The Corner

Sullivan Sloppiness

My detailed explanations of the principles that ought to govern the drafting of an anti-abortion law, and of how their application would depend on unforeseeable circumstances that would vary from place to place and time to time, doesn’t satisfy Andrew Sullivan, who thinks that I’m dodging the issue in order to further my supposed project of “advancing Republican power” (all, I suppose, to advance my ultimate goal, which, as Sullivan has informed me repeatedly, is the creation of a “Christianist” theocracy). This is par for the course.

Sullivan also pleads innocent to the charge of hypocrisy. He thinks it’s terribly unfair for Mark Steyn to criticize his book before reading it. He says he didn’t do anything of the sort to my book: He criticized only its title and marketing. Well, that’s just not true.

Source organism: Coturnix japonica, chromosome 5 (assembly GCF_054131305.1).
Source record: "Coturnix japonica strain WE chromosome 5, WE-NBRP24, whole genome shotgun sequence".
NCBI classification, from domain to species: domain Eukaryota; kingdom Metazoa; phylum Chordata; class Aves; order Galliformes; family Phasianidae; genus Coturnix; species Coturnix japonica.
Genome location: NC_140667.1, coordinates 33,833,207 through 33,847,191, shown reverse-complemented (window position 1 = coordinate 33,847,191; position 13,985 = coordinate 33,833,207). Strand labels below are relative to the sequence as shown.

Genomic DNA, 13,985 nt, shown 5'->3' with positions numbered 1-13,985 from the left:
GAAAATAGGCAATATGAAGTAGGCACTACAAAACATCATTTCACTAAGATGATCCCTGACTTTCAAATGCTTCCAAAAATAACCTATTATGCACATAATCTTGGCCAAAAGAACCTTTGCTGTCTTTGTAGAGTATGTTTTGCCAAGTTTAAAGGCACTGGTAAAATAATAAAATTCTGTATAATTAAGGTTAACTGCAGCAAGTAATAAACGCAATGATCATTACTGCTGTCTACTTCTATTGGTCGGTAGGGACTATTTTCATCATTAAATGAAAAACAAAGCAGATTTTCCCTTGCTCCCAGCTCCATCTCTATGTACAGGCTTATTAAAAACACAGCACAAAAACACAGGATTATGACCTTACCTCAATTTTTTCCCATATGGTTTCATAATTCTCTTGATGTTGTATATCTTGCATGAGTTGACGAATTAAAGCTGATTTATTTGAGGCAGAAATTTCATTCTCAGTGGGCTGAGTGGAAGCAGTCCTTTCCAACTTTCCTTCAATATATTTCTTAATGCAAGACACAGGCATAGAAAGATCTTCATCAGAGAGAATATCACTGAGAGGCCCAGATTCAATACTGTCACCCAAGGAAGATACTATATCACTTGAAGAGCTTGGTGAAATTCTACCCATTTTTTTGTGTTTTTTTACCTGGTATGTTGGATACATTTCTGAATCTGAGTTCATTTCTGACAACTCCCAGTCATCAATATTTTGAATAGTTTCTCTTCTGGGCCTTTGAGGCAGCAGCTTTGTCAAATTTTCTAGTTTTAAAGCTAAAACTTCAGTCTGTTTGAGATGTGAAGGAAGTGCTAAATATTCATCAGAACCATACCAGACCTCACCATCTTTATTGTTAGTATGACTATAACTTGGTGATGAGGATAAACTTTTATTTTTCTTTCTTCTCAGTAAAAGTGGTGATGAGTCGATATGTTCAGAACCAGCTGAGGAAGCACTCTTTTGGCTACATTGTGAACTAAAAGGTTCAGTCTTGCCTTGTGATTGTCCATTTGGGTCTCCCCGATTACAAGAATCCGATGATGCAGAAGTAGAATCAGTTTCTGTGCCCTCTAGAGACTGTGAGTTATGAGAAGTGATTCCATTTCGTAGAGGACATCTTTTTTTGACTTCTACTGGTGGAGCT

Sullivan links to one post in which he did, indeed, criticize the title. But that’s misleading, since he posted many, many items about the book. Such as this one. And this one. And this one. Each of those comments on the contents of the book, which Sullivan never read.

If I wrote the way Sullivan does, I would say he’s lying. (And speculate about his motives.) But I don’t really think that Sullivan is good at keeping track of his shifting positions over time (let alone of other people’s). Everything is about the emotional response of the moment. He’s always alerting us to how “heartsick,” “gobsmacked,” etc., he is. I don’t especially care about these little bulletins; I just wish that every once in a while he could be “careful” or “scrupulous.”

Ramesh Ponnuru is a senior editor for National Review, a columnist for Bloomberg Opinion, a visiting fellow at the American Enterprise Institute, and a senior fellow at the National Review Institute.